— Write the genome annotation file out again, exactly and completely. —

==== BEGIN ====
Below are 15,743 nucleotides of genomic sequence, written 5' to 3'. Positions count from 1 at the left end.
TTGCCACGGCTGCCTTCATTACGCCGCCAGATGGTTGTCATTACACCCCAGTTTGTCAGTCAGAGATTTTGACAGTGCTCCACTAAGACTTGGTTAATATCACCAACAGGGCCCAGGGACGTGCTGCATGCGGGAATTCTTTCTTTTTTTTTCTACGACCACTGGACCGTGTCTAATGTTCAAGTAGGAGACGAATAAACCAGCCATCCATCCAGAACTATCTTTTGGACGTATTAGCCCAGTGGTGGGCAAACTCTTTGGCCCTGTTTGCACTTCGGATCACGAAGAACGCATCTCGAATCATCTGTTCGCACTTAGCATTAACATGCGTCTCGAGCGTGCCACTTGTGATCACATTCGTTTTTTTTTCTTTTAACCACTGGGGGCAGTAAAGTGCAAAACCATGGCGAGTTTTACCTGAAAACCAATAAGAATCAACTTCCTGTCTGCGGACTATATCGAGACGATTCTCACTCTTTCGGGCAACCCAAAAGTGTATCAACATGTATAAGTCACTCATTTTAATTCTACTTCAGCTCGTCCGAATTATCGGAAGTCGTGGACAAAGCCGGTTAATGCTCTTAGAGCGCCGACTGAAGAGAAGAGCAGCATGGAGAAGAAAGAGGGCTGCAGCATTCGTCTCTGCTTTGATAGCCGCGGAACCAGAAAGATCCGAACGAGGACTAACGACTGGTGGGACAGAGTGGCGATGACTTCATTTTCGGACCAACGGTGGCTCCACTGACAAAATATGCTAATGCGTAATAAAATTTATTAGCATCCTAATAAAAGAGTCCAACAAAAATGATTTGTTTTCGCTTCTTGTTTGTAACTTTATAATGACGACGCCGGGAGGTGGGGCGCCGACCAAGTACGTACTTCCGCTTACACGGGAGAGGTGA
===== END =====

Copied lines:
Below are 15,743 nucleotides of genomic sequence, written 5' to 3'. Positions count from 1 at the left end.
TTGCCACGGCTGCCTTCATTACGCCGCCAGATGGTTGTCATTACACCCCAGTTTGTCAGTCAGAGATTTTGACAGTGCTCCACTAAGACTTGGTTAATATCACCAACAGGGCCCAGGGACGTGCTGCATGCGGGAATTCTTTCTTTTTTTTTCTACGACCACTGGACCGTGTCTAATGTTCAAGTAGGAGACGAATAAACCAGCCATCCATCCAGAACTATCTTTTGGACGTATTAGCCCAGTGGTGGGCAAACTCTTTGGCCCTGTTTGCACTTCGGATCACGAAGAACGCATCTCGAATCATCTGTTCGCACTTAGCATTAACATGCGTCTCGAGCGTGCCACTTGTGATCACATTCGTTTTTTTTTCTTTTAACCACTGGGGGCAGTAAAGTGCAAAACCATGGCGAGTTTTACCTGAAAACCAATAAGAATCAACTTCCTGTCTGCGGACTATATCGAGACGATTCTCACTCTTTCGGGCAACCCAAAAGTGTATCAACATGTATAAGTCACTCATTTTAATTCTACTTCAGCTCGTCCGAATTATCGGAAGTCGTGGACAAAGCCGGTTAATGCTCTTAGAGCGCCGACTGAAGAGAAGAGCAGCATGGAGAAGAAAGAGGGCTGCAGCATTCGTCTCTGCTTTGATAGCCGCGGAACCAGAAAGATCCGAACGAGGACTAACGACTGGTGGGACAGAGTGGCGATGACTTCATTTTCGGACCAACGGTGGCTCCACTGACAAAATATGCTAATGCGTAATAAAATTTATTAGCATCCTAATAAAAGAGTCCAACAAAAATGATTTGTTTTCGCTTCTTGTTTGTAACTTTATAATGACGACGCCGGGAGGTGGGGCGCCGACCAAGTACGTACTTCCGCTTACACGGGAGAGGTGA